So, as you may know from the previous post, I am about to move to Sapporo to work with a company called AD-Interactive in software development.
It all started this year while I was finishing my bachelor’s degree, I thought — why not try to get a job somewhere in a different country, though that was mostly impulse and just for fun. I went with Japanese companies because I haven’t been to any other countries, at least not to any that impressed me as much as Japan.
And despite it being just for fun, in the end I actually passed the interview and got a job in ADi.
So, that is mistake #0: going to job interviews without actually looking for a job.
Yeah, that’s exactly what it is. I’ve been fairly happy doing an occasional project for Senticore or other companies in here, and just get along with life until I run out of cash again, as living here is extremely cheap when you get paid in USD, but pay for everything in RUB :-)
And now, all of a sudden, I have to give up the (not so many) local friends, my very own lab with multiple grand worth of equipment and tools, my whole comfort zone to go and live in a different city where I barely know anyone, can’t speak the language fluently, get paid about the same, but pay more for the accomodation, the utilities and all this and that.
Of course, I could have refused their offer, but it all went so fast, it was too late to realize. So now my only hope is that it’s gonna be actually interesting and awesome in general! (As, yeah, though the occasional projects here were quite well-paying, most of them were just plain boring)
Then goes mistake #1: having property without being sure you’ve settled in the place you’re in for a long period of time.
Throughout the last few years I’ve gathered quite a bit of things, including my own flat (not rented, yay!), which I’ve stuffed with pretty high-end audio and video equipment, as well as different tools for my hobbies. But the fun thing is, I barely got to even use it all. I moved in last year in the middle of winter 2017, equipped everything by mid-2018, but was busy writing my grad paper, then spent the whole summer in Tomsk, and now I gotta leave already.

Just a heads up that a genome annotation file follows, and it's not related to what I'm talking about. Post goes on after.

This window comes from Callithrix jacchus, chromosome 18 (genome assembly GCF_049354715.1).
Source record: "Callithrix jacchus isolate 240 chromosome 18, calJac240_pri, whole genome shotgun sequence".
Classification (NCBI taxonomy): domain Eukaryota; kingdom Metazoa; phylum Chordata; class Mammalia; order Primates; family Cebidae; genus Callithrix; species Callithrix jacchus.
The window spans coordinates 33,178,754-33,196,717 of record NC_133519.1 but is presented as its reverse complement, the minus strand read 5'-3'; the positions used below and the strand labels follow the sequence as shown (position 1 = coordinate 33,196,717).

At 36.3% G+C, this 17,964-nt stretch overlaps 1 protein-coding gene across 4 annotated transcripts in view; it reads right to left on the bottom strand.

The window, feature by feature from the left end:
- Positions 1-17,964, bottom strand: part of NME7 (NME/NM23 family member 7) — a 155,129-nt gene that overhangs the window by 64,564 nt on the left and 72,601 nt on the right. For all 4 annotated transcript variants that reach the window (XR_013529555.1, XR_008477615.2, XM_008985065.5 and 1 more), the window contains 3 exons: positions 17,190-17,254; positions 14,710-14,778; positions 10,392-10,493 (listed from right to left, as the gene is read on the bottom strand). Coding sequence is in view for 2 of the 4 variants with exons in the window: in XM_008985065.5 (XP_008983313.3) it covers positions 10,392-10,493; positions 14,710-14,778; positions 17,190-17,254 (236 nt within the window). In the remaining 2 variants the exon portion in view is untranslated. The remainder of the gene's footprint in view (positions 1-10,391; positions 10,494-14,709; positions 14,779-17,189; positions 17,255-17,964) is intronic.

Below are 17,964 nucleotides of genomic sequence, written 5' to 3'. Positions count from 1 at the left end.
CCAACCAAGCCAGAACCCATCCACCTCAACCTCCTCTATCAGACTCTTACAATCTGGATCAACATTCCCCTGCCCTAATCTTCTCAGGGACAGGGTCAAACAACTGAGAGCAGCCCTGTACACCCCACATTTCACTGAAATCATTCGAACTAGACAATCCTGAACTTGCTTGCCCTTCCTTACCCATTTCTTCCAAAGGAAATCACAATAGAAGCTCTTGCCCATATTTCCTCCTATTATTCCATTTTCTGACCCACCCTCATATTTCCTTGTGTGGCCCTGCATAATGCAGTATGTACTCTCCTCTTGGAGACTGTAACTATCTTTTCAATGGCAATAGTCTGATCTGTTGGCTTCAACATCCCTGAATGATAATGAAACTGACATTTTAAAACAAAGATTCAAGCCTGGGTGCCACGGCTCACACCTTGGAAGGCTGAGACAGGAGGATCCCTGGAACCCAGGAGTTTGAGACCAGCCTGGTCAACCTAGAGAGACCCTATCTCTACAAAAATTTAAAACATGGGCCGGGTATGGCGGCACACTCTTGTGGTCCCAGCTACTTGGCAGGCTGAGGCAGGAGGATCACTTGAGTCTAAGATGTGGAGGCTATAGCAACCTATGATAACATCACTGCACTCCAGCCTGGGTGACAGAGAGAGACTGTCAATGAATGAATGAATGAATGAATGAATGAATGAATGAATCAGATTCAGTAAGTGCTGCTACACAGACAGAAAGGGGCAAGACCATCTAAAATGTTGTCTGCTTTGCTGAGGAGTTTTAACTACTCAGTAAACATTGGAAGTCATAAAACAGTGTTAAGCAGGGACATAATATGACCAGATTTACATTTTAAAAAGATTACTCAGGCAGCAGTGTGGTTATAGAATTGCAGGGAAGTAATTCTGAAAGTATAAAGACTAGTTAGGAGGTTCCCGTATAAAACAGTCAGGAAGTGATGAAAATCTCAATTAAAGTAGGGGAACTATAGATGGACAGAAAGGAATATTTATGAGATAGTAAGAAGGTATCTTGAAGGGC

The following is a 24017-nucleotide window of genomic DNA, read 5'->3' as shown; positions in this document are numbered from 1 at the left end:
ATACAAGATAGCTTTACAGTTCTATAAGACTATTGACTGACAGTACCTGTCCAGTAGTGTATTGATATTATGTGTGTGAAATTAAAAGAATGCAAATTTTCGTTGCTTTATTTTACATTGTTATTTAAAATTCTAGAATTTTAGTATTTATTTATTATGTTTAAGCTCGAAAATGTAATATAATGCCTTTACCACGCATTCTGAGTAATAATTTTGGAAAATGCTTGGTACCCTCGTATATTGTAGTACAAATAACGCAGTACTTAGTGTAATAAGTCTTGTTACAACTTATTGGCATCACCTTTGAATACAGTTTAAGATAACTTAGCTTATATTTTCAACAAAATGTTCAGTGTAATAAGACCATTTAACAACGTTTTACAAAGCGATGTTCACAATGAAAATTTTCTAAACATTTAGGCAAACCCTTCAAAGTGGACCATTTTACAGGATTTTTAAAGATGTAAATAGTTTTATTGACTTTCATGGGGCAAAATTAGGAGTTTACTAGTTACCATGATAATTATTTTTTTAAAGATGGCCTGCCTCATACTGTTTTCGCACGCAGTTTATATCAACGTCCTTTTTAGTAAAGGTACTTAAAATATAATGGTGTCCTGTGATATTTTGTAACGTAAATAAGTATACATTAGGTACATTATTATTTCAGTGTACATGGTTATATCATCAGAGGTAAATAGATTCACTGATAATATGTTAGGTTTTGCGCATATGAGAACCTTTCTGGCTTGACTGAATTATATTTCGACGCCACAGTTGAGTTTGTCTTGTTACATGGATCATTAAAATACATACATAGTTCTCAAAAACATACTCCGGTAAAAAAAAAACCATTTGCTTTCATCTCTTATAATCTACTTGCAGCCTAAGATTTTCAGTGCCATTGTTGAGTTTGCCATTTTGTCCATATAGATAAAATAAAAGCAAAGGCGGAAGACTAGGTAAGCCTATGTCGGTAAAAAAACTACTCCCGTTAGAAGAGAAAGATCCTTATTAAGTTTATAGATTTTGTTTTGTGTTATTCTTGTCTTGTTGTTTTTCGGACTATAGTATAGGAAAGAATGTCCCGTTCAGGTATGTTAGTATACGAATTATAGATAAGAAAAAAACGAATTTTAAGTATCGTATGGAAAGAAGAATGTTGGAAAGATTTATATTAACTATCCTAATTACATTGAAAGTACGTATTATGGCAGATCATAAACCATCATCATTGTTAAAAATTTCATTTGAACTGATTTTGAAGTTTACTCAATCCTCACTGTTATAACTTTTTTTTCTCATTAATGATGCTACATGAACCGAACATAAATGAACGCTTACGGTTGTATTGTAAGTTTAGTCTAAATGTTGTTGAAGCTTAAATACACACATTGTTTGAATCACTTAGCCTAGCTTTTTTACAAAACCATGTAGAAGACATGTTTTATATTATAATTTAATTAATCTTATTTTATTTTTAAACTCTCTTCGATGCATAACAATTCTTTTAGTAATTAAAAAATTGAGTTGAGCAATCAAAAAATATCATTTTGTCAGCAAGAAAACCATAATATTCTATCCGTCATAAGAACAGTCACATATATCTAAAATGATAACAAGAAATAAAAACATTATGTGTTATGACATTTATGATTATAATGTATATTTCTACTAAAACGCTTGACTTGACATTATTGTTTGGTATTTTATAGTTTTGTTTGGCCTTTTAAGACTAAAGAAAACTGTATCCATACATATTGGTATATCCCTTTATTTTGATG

And you know, living without a proper desktop computer and a HiFi is hard, not even mentioning any of the tools for various hobbies.
The good thing in that, though, is that if I will have to return before it was planned, I have somewhere to go, rather than having to start from scratch yet again.
Plus I can let someone live here for a bit of time and have them monitor my server infrastructure (lab mem 006 hint hint).
It makes packing a lot harder too! (Can I fit a 27″ monitor in my luggage? Need I take my Wii or just buy one at the place if I need one? Which one of my dakimakuras should I pack with me, or locally made ones are better anyway? and more and thousands more of those questions…)
Mistake #2: not leaving ASAP.
I got the contract back in July, all the documents on hand mid-august, and the visa early September. Yet I’m only leaving in less than a week from now.
This breaks down to multiple points.
Point one is that it’s simply harder and harder to leave the more you live somewhere, knowing you will have to leave.
Point two is the soviet legacy of Russia everyone is afraid of, boys and men alike: the Russian army.
In Russia, all men 18-27 y.o. must go through a year of army service, which is quite a thing you’d not want anywhere near you.